Trindlewin Stringspin was the best bard this side of
Whistledown, or in Lini’s opinion, all of Varisia. Or the entire world. She
settled down in the corner of his house, more so a workshop, on a plush chair
in the corner and picked up a book on arcane spellcasting. Trindlewin was meticulously
polishing and tuning his instruments.

“Lini! Are you almost ready for the concert?” Trindlewin
tapped his foot impatiently and loaded his arms with instruments: a piccolo, a
flute, and a small guitar thrown across his back. “The drums should be

Lini looked up from her book and glanced to the ticking
clock on the wall. It was almost evening. Trindlewin was up after the chimes.
She leaped from her seat and promptly frowned. “Trindlewin! You’ve got your
bowtie on backwards!”

“Do I?!” Trindlewin ruffled his fiery orange hair and patted
the top of his head. “MY HAT! Lini! My hat is gone, too! Oh what would I do
without you?”

Lini adjusted the bowtie which was facing towards the back,
it was a bright turquoise blue that stood out sharply against his suit. The top
hat was absent, somehow sitting atop one of the rafters. “Uh…Trindle…it’s…up…there.”

He swung around, blinking. “OH DEAR! However did it get up

“Never mind, never mind that!  The chimes are going! It’s time to go…go…go…!”
She pushed him towards the entrance and found another hat, jamming it onto his
head. It was more of a cap, but it would do.

“Well, this isn’t nearly so dapper. My aunt on my father’s
side sent me this and I’m pretty sure she’s got some goblin blood in her…or
something nasty…I really shouldn’t be caught dead without my ha—OH WE’RE
LATE!” Trindlewin wailed as the chimes began and took off running across the
yard, tripping over his guitar as it fell from his hands.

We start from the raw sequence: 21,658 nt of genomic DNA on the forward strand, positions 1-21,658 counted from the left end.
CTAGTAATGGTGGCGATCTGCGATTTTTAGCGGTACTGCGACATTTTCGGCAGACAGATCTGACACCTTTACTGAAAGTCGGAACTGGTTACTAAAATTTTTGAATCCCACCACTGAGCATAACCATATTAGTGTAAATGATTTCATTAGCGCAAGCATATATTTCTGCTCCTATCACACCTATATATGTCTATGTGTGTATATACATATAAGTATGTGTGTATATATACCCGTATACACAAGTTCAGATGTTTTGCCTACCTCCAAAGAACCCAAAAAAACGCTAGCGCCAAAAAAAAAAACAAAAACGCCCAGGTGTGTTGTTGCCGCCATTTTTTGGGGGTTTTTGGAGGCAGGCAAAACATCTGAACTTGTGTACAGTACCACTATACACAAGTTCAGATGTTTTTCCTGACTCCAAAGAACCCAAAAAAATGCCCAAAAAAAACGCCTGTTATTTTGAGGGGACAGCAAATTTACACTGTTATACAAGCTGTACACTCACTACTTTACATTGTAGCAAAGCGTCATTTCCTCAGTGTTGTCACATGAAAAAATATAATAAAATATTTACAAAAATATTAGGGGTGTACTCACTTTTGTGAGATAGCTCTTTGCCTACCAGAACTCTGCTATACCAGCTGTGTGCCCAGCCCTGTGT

Lini, as always, followed behind, picking up what he
dropped. Trindlewin wasn’t the most focused of gnomes. But he was brilliant.

Eerie to some, mostly the humans, or anyone not a gnome.
Lini couldn’t figure out why, the chimes were a centerpiece of the town. In
spite of the other inhabitants thinking they were creepy. Trindlewin had even
made some of them.

Trindlewin reached the set by the lake just on time, the
chimes were tolling their last and he began to play his guitar, a cheery tune.
Lini sat nearby, grinning at the glowing stage.


Lini didn’t notice the birds go silent and the air beginning
to thrash as if a storm were on the horizon. Lini’s first indication anything
was wrong were the flames. The fields caught and blazed, Lini leapt to her feet.
Her eyes went wide as a mountain of red scales descended towards them. A
dragon. She couldn’t summon anything or use any spells to fight that.

Trindlewin grabbed her arm, and swung her towards a fleeing
group of villagers. “Summon one of those animals and protect them! GO!”

Lini gaped. “Which one?!” Was all she could think to say.

Her friend laughed heartily. She barely noticed the fear in
his eyes. “Why! I like the snake!” She turned and ran. She forgot how to use
magic. She forgot anything but fear and Trindlewin. Of course he would be right
behind. She heard his voice sing out. And the twang of his guitar strings.

“Ooooooh! There was a